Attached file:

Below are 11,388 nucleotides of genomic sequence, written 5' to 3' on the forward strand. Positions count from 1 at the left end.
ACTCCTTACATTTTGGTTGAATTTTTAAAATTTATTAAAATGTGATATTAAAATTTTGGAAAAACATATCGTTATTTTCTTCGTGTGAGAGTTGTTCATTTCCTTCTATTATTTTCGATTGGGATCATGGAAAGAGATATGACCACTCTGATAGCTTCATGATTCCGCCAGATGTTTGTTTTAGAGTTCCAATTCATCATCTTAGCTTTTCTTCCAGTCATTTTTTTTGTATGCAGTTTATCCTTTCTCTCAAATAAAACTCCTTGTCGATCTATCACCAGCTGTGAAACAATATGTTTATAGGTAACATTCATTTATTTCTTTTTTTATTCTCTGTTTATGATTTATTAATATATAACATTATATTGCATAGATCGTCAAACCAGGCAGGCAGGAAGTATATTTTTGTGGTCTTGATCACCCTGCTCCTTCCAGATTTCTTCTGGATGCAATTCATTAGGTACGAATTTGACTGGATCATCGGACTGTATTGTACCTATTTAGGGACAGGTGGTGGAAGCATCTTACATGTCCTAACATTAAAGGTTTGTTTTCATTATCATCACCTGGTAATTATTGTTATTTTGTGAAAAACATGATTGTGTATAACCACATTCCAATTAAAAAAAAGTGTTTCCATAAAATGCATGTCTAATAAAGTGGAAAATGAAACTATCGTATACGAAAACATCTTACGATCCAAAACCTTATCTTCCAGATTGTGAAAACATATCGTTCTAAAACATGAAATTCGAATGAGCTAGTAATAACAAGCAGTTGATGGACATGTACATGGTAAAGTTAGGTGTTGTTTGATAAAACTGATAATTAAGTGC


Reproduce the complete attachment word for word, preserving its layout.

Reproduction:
Below are 11,388 nucleotides of genomic sequence, written 5' to 3' on the forward strand. Positions count from 1 at the left end.
ACTCCTTACATTTTGGTTGAATTTTTAAAATTTATTAAAATGTGATATTAAAATTTTGGAAAAACATATCGTTATTTTCTTCGTGTGAGAGTTGTTCATTTCCTTCTATTATTTTCGATTGGGATCATGGAAAGAGATATGACCACTCTGATAGCTTCATGATTCCGCCAGATGTTTGTTTTAGAGTTCCAATTCATCATCTTAGCTTTTCTTCCAGTCATTTTTTTTGTATGCAGTTTATCCTTTCTCTCAAATAAAACTCCTTGTCGATCTATCACCAGCTGTGAAACAATATGTTTATAGGTAACATTCATTTATTTCTTTTTTTATTCTCTGTTTATGATTTATTAATATATAACATTATATTGCATAGATCGTCAAACCAGGCAGGCAGGAAGTATATTTTTGTGGTCTTGATCACCCTGCTCCTTCCAGATTTCTTCTGGATGCAATTCATTAGGTACGAATTTGACTGGATCATCGGACTGTATTGTACCTATTTAGGGACAGGTGGTGGAAGCATCTTACATGTCCTAACATTAAAGGTTTGTTTTCATTATCATCACCTGGTAATTATTGTTATTTTGTGAAAAACATGATTGTGTATAACCACATTCCAATTAAAAAAAAGTGTTTCCATAAAATGCATGTCTAATAAAGTGGAAAATGAAACTATCGTATACGAAAACATCTTACGATCCAAAACCTTATCTTCCAGATTGTGAAAACATATCGTTCTAAAACATGAAATTCGAATGAGCTAGTAATAACAAGCAGTTGATGGACATGTACATGGTAAAGTTAGGTGTTGTTTGATAAAACTGATAATTAAGTGC